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Daughter Has Weight Problems
Q: My daughter (13) and I just had a fight because she says I'm watching her weight and it makes her feel bad. She started to cry, and then I started to cry. I think she feels really uncomfortable, and I am feeling really down. What should I do?
A: You are caught in the tension and conflict over your daughter being fat (or getting fat) that tears apart many mothers and daughters. The direct, short answer is for you to stop nagging her or "watching over her" about food, fat, exercise or anything else related to her body size. She is at an age now where she could not be more sensitive about how she looks. She wants to fit in with her peers. She doesn't want to be "the fat girl." Her hormones are running rampant and significantly affecting her metabolism, her sexual development and her emotions.
She is besieged every day, as are all our nation's girls and women, by images of females that tell them they must be thin to be appealing. These images have created an obsessive fear of being fat and an overwhelming number of girls with eating disorders.
Your daughter knows the difference between a Twinkie and a skinless piece of chicken. If she is eating too much junk food or just plain too much food, it's not because she is hungry. She is using food for other psychological/behavioral reasons -- anxiety, self-medication, to combat boredom, as a mindless activity to do while watching TV, etc.
Of course there is a genetic component that plays a role in determining body size, but that factor is not the most significant in determining whether kids are fat or thin. A healthy diet and getting regular exercise are the two most significant determinants in anyone's body size.
I would suggest that you check out your own issues concerning your body size, food, and obesity. Your worries impact your daughter's thoughts, emotions and behaviors regarding her weight. She should not be "at war" with her growing body. You can help her by apologizing for pressuring her in this matter. It does not matter how well meaning your "watching her weight" has been. It has hurt, shamed, and angered her. She needs to know that her size will never affect whether you love her or appreciate her.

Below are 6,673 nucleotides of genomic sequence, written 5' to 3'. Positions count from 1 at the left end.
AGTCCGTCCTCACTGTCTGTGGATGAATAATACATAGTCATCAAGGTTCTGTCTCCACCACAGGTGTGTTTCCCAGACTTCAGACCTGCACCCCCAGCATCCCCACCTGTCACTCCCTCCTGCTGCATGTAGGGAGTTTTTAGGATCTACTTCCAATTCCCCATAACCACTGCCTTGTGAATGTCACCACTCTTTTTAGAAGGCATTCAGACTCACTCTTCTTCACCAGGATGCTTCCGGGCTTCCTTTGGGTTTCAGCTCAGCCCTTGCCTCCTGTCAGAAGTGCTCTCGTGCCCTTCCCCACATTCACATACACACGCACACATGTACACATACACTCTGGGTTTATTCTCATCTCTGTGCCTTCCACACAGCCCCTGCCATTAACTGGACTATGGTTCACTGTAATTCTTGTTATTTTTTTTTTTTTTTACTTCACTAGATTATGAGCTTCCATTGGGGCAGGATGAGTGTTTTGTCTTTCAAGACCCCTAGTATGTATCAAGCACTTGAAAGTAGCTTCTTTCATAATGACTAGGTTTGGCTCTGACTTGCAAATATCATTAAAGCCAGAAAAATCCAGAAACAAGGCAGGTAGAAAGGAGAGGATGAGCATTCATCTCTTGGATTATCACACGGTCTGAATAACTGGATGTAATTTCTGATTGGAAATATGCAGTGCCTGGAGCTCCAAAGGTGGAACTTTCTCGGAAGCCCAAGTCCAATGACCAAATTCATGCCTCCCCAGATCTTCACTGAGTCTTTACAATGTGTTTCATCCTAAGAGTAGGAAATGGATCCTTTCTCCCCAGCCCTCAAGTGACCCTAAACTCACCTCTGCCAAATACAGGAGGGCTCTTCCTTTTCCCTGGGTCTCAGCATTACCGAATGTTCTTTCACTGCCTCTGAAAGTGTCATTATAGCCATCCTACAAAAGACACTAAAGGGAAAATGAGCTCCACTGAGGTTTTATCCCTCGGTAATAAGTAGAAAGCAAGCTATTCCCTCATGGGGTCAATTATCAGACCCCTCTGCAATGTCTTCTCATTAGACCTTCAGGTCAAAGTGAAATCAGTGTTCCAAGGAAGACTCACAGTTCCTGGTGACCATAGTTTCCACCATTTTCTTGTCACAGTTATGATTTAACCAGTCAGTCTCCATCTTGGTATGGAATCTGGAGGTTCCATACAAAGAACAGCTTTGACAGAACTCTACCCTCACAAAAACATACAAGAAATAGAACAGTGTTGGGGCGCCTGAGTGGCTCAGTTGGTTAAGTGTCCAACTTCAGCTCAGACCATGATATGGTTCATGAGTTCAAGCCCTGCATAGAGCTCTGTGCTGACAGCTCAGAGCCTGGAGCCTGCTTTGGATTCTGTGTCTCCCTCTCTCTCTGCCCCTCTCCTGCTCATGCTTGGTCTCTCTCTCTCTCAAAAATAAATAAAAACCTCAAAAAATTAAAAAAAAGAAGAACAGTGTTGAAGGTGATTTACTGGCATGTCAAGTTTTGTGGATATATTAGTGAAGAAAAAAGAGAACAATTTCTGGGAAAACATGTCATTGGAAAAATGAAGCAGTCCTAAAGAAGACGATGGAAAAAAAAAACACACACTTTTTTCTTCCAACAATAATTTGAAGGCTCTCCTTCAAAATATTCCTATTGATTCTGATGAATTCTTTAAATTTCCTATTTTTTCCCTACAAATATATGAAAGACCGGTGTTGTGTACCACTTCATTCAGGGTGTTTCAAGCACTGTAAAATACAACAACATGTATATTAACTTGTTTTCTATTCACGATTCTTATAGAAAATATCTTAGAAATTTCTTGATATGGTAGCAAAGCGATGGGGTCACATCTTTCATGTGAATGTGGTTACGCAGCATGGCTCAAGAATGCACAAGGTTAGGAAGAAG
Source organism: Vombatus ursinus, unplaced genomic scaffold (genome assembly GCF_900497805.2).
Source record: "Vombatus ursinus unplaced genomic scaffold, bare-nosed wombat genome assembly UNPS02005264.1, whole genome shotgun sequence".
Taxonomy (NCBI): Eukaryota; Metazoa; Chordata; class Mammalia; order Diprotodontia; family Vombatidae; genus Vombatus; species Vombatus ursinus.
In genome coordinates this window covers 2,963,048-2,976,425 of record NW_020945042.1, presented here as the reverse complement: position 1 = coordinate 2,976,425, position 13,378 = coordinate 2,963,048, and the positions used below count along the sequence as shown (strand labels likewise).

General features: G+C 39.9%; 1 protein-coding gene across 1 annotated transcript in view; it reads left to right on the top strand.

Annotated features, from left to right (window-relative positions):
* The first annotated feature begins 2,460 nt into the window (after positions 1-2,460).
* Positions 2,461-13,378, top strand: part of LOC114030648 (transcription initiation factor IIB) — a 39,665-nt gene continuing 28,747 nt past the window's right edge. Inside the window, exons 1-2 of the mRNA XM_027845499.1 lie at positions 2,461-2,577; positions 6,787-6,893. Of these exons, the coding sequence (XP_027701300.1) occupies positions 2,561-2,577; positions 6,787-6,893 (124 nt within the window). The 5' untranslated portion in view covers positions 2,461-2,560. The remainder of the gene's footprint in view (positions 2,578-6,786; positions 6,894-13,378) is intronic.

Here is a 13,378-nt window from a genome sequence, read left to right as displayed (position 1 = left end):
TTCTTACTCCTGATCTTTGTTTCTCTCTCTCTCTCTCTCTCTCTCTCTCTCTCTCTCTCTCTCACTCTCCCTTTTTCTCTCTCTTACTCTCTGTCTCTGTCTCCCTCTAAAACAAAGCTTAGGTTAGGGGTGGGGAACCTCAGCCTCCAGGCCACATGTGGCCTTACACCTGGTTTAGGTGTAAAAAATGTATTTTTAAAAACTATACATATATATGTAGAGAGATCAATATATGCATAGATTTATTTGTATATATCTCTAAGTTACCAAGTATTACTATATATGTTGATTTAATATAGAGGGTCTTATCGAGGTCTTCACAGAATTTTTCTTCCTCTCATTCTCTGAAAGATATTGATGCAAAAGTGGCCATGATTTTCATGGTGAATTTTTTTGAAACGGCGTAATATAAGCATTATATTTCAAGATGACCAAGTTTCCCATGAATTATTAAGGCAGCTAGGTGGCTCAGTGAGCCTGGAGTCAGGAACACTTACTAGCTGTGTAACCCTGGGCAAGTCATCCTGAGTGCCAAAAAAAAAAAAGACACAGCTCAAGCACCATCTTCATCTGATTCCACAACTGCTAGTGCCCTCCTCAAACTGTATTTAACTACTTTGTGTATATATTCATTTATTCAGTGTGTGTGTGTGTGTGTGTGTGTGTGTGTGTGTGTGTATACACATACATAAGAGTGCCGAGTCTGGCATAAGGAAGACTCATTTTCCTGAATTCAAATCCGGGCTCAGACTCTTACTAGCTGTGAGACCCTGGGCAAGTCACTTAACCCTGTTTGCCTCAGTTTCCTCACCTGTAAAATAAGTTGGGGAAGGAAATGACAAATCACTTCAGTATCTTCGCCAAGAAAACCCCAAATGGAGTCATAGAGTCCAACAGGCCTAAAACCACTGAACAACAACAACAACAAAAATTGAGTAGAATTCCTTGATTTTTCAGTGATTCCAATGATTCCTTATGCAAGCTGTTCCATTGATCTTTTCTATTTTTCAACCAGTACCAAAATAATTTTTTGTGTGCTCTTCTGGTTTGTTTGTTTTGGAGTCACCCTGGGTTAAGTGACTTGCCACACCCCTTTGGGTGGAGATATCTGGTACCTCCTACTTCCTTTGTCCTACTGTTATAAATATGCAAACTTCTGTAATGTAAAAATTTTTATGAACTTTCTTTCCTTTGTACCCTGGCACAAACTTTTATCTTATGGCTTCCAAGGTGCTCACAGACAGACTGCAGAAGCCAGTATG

Make sure that your home has healthy foods in it but don't make it a "fat-free zone." Model healthy eating and exercise behaviors without drawing attention to yourself in the process. If you feel that your daughter is reaching out to you for help in this area, despite her expressed anger and sadness, simply ask her if there is anything that you can do to support her.
It might be worthwhile for you to consult with a therapist who focuses on these teenage body image/obesity issues. There are specialists in this area who cover all aspects of the problem -- family dynamics, nutrition, individual emotional issues. Please also do a word search on our site as I have written more extensively on this matter and we have provided a list of helpful resources as well.
I am sure that you can heal the sadness and separation that is currently felt. This is an especially sensitive area, as you well know. Be compassionate, listen to her and show her that you love her unconditionally.
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Carleton Kendrick has been in private practice as a family therapist and has worked as a consultant for more than 20 years. He has conducted parenting seminars on topics ranging from how to discipline toddlers to how to stay connected with teenagers. Kendrick has appeared as an expert on national broadcast media such as CBS, Fox Television Network, Cable News Network, CNBC, PBS, and National Public Radio. In addition, he's been quoted in the New York Times, Washington Post, Chicago Tribune, Boston Globe, USA Today, Reader's Digest, BusinessWeek, Good Housekeeping, Woman's Day, and many other publications.